This past Friday, the U.S. Expo Center of the international climate change conference (COP16) hosted a side event focused on the human health effects of climate change. Panelists included representatives of the National Institutes of Environmental Health Services (NIEHS) and the Pan American Health Organization (PAHO), as well as a contributing author to the Intergovernmental Panel on Climate Change (IPCC) assessment reports. Their presentations covered the range of devastating effects climate change will have on altering the distribution of disease vectors, intensifying water scarcity and drought, as well as dramatically increasing cases of malnutrition at a global level. Although these effects will impact people all over the world at a variety of scales and social positions, the most vulnerable members of society will be hardest hit. And according to presenters on the panel, the most vulnerable members of society worldwide are children.
According to one panelist, 85% of the additional global illness and deaths associated with climate change most directly impact children, including increasing cases of malnutrition, malaria, diarrheal diseases and extreme heat events. At the same time, children will face the longest cumulative exposures to climate change over the course of their lifetimes. As one recent report documents, 85,000 diarrheal deaths among children under five are now attributable to climate change. In some African countries, crop yields are expected to fall by as much as 50% in the next 10 years. This is particularly worrisome in a region with the world's lowest birth weights and highest prevalence of underweight children.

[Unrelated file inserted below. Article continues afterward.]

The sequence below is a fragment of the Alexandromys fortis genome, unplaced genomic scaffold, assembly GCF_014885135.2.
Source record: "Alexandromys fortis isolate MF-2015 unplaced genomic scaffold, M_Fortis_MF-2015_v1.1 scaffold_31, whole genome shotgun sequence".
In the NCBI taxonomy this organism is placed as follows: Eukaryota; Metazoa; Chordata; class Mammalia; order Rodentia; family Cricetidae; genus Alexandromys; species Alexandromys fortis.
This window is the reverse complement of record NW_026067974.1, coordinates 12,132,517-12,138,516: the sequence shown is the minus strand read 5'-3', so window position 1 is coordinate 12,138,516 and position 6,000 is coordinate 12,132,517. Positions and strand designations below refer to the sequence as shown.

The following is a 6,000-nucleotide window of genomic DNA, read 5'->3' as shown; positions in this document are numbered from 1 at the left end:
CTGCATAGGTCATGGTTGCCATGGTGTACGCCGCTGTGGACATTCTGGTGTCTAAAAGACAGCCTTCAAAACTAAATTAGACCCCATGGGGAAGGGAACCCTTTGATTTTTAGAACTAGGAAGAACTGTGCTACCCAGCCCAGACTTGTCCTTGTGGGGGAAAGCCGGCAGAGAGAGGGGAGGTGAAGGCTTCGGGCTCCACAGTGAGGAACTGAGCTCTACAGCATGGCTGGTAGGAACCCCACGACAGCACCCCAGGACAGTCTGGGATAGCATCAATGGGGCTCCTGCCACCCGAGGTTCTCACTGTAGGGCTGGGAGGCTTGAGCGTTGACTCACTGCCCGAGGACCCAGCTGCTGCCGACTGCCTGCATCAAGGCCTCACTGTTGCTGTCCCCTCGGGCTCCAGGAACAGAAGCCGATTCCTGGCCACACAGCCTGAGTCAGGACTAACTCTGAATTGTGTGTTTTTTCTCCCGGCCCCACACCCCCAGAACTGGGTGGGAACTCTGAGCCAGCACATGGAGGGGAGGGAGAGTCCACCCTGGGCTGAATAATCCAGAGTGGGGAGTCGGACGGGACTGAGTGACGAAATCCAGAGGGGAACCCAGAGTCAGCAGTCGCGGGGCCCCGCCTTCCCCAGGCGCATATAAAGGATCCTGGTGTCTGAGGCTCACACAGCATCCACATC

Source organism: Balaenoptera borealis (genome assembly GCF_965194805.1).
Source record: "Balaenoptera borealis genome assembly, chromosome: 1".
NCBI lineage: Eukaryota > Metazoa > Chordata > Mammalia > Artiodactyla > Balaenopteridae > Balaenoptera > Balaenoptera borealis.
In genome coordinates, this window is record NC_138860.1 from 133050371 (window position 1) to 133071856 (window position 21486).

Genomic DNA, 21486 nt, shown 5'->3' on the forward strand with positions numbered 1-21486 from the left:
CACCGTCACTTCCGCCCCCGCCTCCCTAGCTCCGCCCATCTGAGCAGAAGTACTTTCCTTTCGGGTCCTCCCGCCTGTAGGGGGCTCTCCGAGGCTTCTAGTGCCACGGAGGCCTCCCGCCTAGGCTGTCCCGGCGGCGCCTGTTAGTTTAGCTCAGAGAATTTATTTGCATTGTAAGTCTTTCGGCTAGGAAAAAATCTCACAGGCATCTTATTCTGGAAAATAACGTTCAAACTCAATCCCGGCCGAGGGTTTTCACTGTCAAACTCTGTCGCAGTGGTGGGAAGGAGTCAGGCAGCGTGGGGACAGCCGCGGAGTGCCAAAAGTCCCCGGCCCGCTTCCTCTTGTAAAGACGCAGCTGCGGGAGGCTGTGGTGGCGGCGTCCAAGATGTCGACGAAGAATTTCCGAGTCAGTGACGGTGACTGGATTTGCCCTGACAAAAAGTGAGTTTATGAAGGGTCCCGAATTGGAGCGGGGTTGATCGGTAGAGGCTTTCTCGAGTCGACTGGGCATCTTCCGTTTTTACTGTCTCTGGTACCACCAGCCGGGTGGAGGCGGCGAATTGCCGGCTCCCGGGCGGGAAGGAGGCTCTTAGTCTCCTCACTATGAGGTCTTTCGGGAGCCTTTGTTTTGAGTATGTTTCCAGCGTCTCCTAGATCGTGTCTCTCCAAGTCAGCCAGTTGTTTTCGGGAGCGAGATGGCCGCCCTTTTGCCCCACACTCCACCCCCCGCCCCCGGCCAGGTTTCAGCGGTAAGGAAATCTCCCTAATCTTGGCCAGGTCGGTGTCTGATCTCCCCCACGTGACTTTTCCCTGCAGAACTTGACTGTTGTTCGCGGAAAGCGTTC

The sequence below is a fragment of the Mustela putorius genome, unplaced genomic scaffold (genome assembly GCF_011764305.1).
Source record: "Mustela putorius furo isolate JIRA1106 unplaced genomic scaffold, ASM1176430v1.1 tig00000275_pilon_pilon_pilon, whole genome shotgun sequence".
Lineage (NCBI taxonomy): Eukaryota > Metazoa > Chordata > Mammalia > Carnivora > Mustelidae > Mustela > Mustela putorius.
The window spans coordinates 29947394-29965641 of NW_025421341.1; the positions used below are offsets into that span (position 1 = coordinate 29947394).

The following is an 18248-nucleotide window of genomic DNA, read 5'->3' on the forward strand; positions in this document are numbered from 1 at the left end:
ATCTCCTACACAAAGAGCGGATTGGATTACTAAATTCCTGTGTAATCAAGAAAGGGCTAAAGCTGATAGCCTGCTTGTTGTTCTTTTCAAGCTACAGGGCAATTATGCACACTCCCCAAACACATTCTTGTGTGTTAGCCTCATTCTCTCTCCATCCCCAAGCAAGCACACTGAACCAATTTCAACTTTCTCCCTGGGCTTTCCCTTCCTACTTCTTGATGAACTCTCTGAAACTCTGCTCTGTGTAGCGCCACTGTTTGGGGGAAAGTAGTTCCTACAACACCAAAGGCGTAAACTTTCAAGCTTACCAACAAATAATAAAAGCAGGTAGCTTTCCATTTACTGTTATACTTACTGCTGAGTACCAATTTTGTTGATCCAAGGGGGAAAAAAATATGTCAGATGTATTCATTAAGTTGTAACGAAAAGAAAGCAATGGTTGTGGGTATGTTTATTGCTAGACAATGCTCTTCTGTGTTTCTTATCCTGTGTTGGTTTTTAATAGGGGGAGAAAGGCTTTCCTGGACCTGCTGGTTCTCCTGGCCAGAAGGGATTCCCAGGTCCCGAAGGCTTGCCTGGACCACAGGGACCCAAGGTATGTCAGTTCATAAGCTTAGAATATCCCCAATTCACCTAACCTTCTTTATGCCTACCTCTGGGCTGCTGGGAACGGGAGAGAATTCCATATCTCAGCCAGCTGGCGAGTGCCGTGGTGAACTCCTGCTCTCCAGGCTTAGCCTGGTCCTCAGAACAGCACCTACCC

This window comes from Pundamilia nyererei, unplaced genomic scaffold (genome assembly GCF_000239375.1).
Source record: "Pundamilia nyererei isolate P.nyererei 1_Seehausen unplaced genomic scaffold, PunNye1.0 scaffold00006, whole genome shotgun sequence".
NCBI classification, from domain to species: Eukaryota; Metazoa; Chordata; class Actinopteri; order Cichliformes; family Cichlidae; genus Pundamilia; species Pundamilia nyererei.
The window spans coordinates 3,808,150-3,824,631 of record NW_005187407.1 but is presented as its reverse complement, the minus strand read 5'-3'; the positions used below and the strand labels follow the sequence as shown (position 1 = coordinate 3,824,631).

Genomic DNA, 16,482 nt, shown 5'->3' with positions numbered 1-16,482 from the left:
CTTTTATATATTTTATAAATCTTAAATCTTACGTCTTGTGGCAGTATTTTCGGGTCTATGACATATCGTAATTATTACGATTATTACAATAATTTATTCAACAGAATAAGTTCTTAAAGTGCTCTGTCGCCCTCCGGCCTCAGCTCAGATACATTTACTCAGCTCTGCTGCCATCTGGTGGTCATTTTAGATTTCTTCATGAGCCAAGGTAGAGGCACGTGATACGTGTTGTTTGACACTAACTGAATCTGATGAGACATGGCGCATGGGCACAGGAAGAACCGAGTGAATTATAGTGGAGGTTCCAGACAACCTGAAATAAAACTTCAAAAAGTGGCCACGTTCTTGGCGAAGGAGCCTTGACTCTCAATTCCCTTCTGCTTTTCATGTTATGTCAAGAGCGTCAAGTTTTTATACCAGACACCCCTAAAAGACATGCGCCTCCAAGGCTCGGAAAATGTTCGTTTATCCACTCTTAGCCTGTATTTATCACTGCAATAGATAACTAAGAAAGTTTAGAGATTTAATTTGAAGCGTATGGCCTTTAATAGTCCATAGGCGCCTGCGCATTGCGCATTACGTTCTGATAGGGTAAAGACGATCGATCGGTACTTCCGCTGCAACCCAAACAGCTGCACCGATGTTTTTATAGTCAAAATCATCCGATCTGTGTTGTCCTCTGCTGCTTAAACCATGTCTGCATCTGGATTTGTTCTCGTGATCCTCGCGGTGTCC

Unfortunately, climate change and global health professionals are slow to come together to address these impacts. Here at COP16, out of 1,000 officially registered side events, only 4 address human health issues. Whether reflective of a need for capacity building within the health sector, or increased collaboration between researchers and program managers in the health and environmental sectors, these numbers reveal a significant gap in research and interventions working at the nexus of climate change and human health. Clearly, the need for leadership from the public health community is strong. As one panelist argued, "If there is one point that people must take home from this conference, it is that the real face of climate change is human- it is about our health, and that of our children!"
For more information on what the Public Health Institute is doing to address the impacts of climate change on human health, please read more about our Center for Public Health & Climate Change: www.climatehealthconnect.org